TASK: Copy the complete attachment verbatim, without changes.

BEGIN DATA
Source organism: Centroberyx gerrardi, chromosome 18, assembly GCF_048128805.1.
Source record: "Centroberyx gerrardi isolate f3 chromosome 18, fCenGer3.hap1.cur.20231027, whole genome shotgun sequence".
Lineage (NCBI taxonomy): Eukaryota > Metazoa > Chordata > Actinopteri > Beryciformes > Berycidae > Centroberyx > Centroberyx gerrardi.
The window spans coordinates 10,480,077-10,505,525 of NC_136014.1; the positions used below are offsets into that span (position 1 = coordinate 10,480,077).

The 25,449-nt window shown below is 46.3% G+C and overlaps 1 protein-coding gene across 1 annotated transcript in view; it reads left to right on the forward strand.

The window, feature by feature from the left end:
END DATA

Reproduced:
Source organism: Centroberyx gerrardi, chromosome 18, assembly GCF_048128805.1.
Source record: "Centroberyx gerrardi isolate f3 chromosome 18, fCenGer3.hap1.cur.20231027, whole genome shotgun sequence".
Lineage (NCBI taxonomy): Eukaryota > Metazoa > Chordata > Actinopteri > Beryciformes > Berycidae > Centroberyx > Centroberyx gerrardi.
The window spans coordinates 10,480,077-10,505,525 of NC_136014.1; the positions used below are offsets into that span (position 1 = coordinate 10,480,077).

The 25,449-nt window shown below is 46.3% G+C and overlaps 1 protein-coding gene across 1 annotated transcript in view; it reads left to right on the forward strand.

The window, feature by feature from the left end: